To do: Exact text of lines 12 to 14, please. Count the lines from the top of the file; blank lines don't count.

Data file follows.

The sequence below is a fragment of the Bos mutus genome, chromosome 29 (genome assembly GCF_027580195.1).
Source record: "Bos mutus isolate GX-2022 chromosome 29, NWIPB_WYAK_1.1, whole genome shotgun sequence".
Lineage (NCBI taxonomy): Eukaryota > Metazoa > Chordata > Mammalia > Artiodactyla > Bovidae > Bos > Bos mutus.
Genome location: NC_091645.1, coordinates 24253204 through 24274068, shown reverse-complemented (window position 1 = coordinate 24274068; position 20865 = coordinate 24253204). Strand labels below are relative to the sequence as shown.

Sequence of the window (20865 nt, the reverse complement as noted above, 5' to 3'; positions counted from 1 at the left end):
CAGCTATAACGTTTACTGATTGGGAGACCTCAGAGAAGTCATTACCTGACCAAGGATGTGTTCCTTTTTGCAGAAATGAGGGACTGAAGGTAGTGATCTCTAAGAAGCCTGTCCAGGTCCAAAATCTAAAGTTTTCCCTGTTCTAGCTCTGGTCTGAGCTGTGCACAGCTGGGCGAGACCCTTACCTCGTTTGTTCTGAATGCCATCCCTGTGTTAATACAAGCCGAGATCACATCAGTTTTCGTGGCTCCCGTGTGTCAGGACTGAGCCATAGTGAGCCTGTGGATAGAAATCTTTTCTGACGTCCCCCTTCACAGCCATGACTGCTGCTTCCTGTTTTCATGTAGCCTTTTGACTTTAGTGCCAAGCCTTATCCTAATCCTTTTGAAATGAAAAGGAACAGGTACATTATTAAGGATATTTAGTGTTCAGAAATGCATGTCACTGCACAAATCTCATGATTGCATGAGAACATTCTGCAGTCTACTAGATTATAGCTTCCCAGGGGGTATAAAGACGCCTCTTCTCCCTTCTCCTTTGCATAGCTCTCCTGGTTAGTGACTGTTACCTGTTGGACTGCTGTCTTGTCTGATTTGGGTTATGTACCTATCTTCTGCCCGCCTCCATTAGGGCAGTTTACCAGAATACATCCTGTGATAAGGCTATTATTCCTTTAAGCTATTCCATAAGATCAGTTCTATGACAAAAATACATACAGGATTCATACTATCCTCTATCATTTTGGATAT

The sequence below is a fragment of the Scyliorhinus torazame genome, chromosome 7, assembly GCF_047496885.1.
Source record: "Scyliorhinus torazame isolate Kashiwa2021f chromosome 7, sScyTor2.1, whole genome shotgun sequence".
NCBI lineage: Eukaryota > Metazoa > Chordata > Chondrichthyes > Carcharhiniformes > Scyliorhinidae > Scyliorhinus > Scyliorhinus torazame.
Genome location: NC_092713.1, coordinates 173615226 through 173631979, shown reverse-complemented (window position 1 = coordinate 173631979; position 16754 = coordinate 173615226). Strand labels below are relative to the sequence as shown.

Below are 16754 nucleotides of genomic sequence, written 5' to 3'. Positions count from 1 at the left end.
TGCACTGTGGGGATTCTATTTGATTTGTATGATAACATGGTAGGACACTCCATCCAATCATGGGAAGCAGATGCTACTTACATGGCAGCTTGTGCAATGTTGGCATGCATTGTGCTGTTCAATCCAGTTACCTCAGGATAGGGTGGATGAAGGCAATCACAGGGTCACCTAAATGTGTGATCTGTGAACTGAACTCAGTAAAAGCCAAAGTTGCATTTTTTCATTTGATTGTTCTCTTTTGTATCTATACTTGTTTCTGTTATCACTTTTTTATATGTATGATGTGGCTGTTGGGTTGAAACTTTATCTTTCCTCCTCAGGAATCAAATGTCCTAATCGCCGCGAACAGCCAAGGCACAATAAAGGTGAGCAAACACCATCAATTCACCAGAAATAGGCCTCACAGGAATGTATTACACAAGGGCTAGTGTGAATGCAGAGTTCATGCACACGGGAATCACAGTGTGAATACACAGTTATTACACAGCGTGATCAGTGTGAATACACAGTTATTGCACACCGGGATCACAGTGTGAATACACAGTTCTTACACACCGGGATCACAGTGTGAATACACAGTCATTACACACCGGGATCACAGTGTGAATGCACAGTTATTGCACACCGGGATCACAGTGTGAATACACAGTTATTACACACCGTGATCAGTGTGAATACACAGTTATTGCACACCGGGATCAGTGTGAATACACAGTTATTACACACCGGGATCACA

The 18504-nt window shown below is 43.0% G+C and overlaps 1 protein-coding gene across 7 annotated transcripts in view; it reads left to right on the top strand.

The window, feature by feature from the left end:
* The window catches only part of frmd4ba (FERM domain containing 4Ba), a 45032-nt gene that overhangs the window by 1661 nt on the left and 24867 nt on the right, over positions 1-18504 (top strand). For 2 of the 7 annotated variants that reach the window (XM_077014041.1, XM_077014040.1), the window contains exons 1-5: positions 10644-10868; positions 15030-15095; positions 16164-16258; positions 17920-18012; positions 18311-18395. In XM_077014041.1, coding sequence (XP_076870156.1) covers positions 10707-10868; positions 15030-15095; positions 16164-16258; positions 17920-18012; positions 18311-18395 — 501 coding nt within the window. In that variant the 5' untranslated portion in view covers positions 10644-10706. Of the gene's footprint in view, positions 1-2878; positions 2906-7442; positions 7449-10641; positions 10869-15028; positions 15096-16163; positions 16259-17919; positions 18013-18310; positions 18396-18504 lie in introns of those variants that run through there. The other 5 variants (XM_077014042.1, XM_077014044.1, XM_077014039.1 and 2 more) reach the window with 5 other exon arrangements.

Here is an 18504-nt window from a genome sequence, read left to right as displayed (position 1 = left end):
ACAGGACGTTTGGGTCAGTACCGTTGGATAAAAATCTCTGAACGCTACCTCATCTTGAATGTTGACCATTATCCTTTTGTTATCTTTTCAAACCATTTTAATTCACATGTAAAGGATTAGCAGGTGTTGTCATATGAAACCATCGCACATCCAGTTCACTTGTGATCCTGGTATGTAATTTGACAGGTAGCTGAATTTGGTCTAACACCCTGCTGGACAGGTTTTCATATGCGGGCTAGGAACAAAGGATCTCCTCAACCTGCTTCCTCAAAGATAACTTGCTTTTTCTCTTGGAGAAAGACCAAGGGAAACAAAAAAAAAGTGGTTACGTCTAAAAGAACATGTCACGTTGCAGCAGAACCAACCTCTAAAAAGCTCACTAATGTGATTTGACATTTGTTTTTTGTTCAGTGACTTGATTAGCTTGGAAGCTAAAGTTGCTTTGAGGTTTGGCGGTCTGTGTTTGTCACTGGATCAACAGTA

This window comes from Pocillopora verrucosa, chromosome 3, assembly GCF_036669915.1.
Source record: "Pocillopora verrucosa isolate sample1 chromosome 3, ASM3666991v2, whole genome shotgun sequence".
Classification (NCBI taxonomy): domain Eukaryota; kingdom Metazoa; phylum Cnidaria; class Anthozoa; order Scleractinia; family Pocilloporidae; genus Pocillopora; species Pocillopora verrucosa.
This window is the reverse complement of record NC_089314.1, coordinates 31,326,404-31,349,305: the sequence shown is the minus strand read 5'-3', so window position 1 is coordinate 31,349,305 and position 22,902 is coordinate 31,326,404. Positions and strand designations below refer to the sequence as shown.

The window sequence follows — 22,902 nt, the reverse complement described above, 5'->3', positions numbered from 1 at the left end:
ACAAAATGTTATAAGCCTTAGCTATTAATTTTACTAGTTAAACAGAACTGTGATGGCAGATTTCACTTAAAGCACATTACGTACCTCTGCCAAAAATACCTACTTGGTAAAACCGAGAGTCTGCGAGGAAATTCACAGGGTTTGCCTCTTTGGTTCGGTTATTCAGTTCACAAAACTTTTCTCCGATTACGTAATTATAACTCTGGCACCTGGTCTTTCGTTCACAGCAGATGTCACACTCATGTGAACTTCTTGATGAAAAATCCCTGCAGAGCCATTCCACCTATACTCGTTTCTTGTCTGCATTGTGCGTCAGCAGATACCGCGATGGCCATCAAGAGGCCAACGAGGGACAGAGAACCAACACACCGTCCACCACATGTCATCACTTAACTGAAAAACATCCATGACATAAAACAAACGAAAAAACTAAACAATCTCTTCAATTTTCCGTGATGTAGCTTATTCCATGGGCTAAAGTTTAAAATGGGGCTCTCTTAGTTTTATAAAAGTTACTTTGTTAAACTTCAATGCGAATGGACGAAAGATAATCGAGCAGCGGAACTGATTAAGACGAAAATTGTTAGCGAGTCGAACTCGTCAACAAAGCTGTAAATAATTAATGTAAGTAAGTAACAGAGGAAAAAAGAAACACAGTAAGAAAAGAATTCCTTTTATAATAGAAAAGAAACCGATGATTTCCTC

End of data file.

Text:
TGCACTGTGGGGATTCTATTTGATTTGTATGATAACATGGTAGGACACTCCATCCAATCATGGGAAGCAGATGCTACTTACATGGCAGCTTGTGCAATGTTGGCATGCATTGTGCTGTTCAATCCAGTTACCTCAGGATAGGGTGGATGAAGGCAATCACAGGGTCACCTAAATGTGTGATCTGTGAACTGAACTCAGTAAAAGCCAAAGTTGCATTTTTTCATTTGATTGTTCTCTTTTGTATCTATACTTGTTTCTGTTATCACTTTTTTATATGTATGATGTGGCTGTTGGGTTGAAACTTTATCTTTCCTCCTCAGGAATCAAATGTCCTAATCGCCGCGAACAGCCAAGGCACAATAAAGGTGAGCAAACACCATCAATTCACCAGAAATAGGCCTCACAGGAATGTATTACACAAGGGCTAGTGTGAATGCAGAGTTCATGCACACGGGAATCACAGTGTGAATACACAGTTATTACACAGCGTGATCAGTGTGAATACACAGTTATTGCACACCGGGATCACAGTGTGAATACACAGTTCTTACACACCGGGATCACAGTGTGAATACACAGTCATTACACACCGGGATCACAGTGTGAATGCACAGTTATTGCACACCGGGATCACAGTGTGAATACACAGTTATTACACACCGTGATCAGTGTGAATACACAGTTATTGCACACCGGGATCAGTGTGAATACACAGTTATTACACACCGGGATCACA

The 18504-nt window shown below is 43.0% G+C and overlaps 1 protein-coding gene across 7 annotated transcripts in view; it reads left to right on the top strand.

The window, feature by feature from the left end: